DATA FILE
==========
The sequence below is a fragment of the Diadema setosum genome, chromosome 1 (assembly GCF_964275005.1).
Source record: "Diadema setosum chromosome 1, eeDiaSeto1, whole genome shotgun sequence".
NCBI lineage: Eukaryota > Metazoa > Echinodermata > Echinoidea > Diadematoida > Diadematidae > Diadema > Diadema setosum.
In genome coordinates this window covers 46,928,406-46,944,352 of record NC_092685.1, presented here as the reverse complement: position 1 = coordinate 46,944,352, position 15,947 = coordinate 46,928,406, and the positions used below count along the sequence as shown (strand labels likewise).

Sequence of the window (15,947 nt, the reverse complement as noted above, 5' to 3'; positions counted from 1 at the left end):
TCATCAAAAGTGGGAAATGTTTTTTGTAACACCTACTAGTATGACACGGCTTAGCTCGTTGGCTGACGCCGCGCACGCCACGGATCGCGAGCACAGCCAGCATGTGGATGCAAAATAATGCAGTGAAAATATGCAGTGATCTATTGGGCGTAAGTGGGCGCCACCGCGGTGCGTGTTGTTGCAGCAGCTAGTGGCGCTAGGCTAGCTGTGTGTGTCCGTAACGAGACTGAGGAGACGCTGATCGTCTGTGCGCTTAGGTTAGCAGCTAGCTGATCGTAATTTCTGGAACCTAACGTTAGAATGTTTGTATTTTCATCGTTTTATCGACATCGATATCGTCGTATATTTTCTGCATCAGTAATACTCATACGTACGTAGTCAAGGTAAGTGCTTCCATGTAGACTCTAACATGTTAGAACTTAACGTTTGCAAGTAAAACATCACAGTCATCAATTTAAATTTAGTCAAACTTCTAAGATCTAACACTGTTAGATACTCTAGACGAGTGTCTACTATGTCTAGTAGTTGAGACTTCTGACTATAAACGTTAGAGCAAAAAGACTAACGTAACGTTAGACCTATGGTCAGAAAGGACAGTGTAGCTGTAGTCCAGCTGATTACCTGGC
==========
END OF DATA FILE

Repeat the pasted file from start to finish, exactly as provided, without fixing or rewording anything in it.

The sequence below is a fragment of the Diadema setosum genome, chromosome 1 (assembly GCF_964275005.1).
Source record: "Diadema setosum chromosome 1, eeDiaSeto1, whole genome shotgun sequence".
NCBI lineage: Eukaryota > Metazoa > Echinodermata > Echinoidea > Diadematoida > Diadematidae > Diadema > Diadema setosum.
In genome coordinates this window covers 46,928,406-46,944,352 of record NC_092685.1, presented here as the reverse complement: position 1 = coordinate 46,944,352, position 15,947 = coordinate 46,928,406, and the positions used below count along the sequence as shown (strand labels likewise).

Sequence of the window (15,947 nt, the reverse complement as noted above, 5' to 3'; positions counted from 1 at the left end):
TCATCAAAAGTGGGAAATGTTTTTTGTAACACCTACTAGTATGACACGGCTTAGCTCGTTGGCTGACGCCGCGCACGCCACGGATCGCGAGCACAGCCAGCATGTGGATGCAAAATAATGCAGTGAAAATATGCAGTGATCTATTGGGCGTAAGTGGGCGCCACCGCGGTGCGTGTTGTTGCAGCAGCTAGTGGCGCTAGGCTAGCTGTGTGTGTCCGTAACGAGACTGAGGAGACGCTGATCGTCTGTGCGCTTAGGTTAGCAGCTAGCTGATCGTAATTTCTGGAACCTAACGTTAGAATGTTTGTATTTTCATCGTTTTATCGACATCGATATCGTCGTATATTTTCTGCATCAGTAATACTCATACGTACGTAGTCAAGGTAAGTGCTTCCATGTAGACTCTAACATGTTAGAACTTAACGTTTGCAAGTAAAACATCACAGTCATCAATTTAAATTTAGTCAAACTTCTAAGATCTAACACTGTTAGATACTCTAGACGAGTGTCTACTATGTCTAGTAGTTGAGACTTCTGACTATAAACGTTAGAGCAAAAAGACTAACGTAACGTTAGACCTATGGTCAGAAAGGACAGTGTAGCTGTAGTCCAGCTGATTACCTGGC